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Keep It Simple

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15 Off to a Great Start

About Keep It Simple

  • Rank
    Weekend Duffer
  • Birthday 11/30/1971

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    Toronto

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  • Handicap Index
    1.9
  • Handedness
    Righty

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  1. Interesting use of the orange whip. I also saw Vijay at a tour event practicing with the Momentus Power Hitter driver (hitting golf balls with it).
  2. Yep, but the golfer who can drive the ball 300 yards can use a 9 iron to hit a 150 yard par 3 and the 250 yard driver needs an 8 or 7. Both have to cover the same distance hence on that shot the lateral miss angle is the same for both and the shorter club inherently is the more accurate tool.
  3. My point is somewhat tongue in cheek. One might look at the graph and conclude the farther a player hits the ball the better they will score (lower scores = more money). But the longest hitters in the world are not playing on the PGA Tour which lends support to the premise it is possible hitting the ball too far is bad on the pocket book. And the graph suggests the limit of accurate distance is an average somewhere between 310-320 yards (because no one on tour averages higher than that even though golfers exist who can). Most of the long hitters on the PGA tour could hit the ball even longer on average if they gave up some accuracy and adopted long drive swing methods. But they don't because accuracy is also important. Also long hitters have an equipment accuracy advantage. Player A who can hit a par 3 with a shorter iron than Player B has the benefit of higher loft and a shorter shaft and hence a club better suited for accuracy.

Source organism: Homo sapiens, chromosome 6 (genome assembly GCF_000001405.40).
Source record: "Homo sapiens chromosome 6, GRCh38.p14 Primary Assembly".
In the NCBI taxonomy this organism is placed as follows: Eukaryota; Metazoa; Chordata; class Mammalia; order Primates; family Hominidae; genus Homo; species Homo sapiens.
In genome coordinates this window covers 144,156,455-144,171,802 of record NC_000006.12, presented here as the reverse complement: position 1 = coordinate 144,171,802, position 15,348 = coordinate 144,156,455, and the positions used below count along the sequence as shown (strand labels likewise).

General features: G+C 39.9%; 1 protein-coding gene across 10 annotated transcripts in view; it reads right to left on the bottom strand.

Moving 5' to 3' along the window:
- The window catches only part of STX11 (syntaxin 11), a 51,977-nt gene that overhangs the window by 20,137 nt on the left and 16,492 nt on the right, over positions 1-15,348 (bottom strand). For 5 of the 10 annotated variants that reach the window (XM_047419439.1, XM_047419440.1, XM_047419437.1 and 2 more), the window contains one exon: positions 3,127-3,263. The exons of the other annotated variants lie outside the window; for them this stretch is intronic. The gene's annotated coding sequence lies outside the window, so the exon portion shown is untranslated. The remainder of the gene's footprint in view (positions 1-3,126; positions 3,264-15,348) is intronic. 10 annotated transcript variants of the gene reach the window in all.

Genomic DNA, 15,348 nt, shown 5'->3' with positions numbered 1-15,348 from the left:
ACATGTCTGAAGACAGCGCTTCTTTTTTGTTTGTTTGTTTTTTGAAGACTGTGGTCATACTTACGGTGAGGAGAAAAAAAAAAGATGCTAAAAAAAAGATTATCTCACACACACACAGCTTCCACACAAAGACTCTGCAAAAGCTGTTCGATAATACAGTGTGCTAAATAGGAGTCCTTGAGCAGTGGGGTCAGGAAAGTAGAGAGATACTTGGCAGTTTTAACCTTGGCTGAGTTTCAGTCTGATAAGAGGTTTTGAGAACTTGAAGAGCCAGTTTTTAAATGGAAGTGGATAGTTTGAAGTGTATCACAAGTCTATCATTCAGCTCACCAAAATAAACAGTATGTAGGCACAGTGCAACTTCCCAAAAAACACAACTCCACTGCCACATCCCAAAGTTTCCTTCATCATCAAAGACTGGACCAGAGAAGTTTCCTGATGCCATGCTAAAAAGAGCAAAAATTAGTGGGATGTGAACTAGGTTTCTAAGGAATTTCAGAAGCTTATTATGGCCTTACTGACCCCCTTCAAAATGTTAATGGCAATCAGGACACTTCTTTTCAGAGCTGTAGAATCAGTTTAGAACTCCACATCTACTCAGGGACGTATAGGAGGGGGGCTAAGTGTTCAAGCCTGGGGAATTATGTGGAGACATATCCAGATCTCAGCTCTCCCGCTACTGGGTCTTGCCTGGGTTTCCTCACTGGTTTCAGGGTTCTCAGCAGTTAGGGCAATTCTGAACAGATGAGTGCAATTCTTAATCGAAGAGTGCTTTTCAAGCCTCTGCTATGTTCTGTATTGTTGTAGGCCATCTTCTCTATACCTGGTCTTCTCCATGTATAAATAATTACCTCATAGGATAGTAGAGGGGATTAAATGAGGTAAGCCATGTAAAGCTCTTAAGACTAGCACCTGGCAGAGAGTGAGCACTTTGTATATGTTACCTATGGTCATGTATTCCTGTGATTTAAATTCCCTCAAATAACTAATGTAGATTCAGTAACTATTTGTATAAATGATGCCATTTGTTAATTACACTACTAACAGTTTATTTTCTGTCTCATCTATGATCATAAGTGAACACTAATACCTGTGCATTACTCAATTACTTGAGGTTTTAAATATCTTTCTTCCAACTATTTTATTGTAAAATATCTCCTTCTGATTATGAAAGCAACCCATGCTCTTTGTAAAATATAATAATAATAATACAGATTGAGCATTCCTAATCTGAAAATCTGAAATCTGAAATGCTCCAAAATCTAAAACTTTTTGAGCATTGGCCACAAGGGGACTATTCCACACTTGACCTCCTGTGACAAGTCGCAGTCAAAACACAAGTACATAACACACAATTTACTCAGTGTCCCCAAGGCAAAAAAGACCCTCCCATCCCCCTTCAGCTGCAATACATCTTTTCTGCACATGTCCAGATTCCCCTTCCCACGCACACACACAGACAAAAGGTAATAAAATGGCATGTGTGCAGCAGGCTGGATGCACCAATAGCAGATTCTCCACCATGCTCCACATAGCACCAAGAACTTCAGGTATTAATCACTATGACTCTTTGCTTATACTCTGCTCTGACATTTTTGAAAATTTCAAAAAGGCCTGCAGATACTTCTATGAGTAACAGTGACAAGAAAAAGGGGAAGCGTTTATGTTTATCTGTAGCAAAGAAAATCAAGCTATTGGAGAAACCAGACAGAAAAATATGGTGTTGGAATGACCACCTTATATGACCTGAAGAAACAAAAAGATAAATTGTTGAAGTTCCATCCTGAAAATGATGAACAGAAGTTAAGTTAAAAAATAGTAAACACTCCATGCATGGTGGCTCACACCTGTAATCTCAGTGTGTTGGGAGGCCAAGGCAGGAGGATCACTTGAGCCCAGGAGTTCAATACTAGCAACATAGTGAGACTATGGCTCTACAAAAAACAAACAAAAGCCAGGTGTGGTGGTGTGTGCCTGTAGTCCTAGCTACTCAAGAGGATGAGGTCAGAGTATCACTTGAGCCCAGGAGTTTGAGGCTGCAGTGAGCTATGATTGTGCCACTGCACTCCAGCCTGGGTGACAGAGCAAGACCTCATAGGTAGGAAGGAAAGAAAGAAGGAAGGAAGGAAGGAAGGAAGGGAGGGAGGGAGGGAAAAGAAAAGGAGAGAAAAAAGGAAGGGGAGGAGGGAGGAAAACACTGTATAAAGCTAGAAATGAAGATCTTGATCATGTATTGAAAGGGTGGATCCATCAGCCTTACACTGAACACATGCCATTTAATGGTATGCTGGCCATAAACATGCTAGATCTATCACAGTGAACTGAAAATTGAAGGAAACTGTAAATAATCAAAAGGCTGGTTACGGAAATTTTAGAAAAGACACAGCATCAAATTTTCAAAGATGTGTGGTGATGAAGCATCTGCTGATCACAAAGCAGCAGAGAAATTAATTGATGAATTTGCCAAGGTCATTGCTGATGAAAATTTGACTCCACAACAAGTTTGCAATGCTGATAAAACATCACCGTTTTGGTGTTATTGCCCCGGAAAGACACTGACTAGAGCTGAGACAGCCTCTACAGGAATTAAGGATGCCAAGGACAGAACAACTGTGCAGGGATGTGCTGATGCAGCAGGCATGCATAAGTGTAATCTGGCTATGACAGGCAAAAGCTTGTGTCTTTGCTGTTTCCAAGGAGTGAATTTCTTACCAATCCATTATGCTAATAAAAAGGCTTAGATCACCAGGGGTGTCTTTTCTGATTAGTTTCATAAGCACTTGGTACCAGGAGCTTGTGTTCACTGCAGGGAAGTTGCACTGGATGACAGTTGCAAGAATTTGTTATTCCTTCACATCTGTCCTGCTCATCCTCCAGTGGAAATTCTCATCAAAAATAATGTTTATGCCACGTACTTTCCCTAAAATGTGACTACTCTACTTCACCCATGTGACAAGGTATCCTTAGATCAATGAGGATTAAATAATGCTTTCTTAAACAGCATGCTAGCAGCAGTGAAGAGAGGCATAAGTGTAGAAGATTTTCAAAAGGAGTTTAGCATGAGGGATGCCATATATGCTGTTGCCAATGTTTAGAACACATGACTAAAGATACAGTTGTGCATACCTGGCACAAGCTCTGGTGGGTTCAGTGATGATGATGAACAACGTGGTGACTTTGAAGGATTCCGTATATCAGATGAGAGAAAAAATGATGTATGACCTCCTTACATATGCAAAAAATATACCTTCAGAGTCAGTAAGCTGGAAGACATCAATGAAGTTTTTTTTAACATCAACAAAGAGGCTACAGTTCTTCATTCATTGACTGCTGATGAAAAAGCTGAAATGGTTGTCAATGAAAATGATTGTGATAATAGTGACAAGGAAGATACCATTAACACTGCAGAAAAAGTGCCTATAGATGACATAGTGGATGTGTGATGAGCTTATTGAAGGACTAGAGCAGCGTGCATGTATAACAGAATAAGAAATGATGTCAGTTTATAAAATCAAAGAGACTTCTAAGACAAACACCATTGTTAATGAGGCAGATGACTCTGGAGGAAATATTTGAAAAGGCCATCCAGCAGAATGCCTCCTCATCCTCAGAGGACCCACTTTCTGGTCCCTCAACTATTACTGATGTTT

4. So the lesson here for all the kids trying to make the PGA tour is strive for an average driving distance between 310-320 yards. But do not try and hit it further than that or you will fail to make the PGA Tour and only be making long drive money. Unless you are Hank Kuehne the only tour player to average over 320 yards in a season. How much money did he make? 🤣
  5. Yes but when the OP says he is missing the fairway with his driver he may also be missing the rough in which case this stat does not support an argument to keep using his driver. The OP could have been more specific but I would assume if he was at least playing his second shot from the rough closer to the hole he would still have his driver and woods in the bag. Sounds like the driver is putting him in the unplayable junk.
  6. These stats can be a little misleading. A better stat would be % of drives that result in a 2nd shot opportunity. When an amateur's drive misses the fairway their 2nd shot is more likely to be from an unplayable lie. I think if you are still enjoying the game, taking the woods out of the bag will give you more opportunity to improve with your irons. But it should be a short term solution. Having a driver you like and feel comfortable with can also help. It's amazing how 2 drivers that look so similar can have a huge difference in feel. As far as the other woods go, the clubs that tour players typically hold on to the longest before replacing with newer tech are putters and their woods. Tells you how important it is to get the right fit with these clubs.
  7. Thanks for setting me straight on the Pro V1 practice balls. Actually good to know. One of my regular playing partners plays Pro V1 practice balls on the course as his stock ball. I am a club longer than him thinking it was because of his ball. I guess I just hit it better 😎
  8. I have never seen a range that used anything other than practice balls. Here are the reasons why: 1. Practice balls are designed to last longer. 2. Limited flight to prevent shots leaving the range. 3. People are less likely to steal practice balls. The Pro V1's on the good ranges are still practice balls.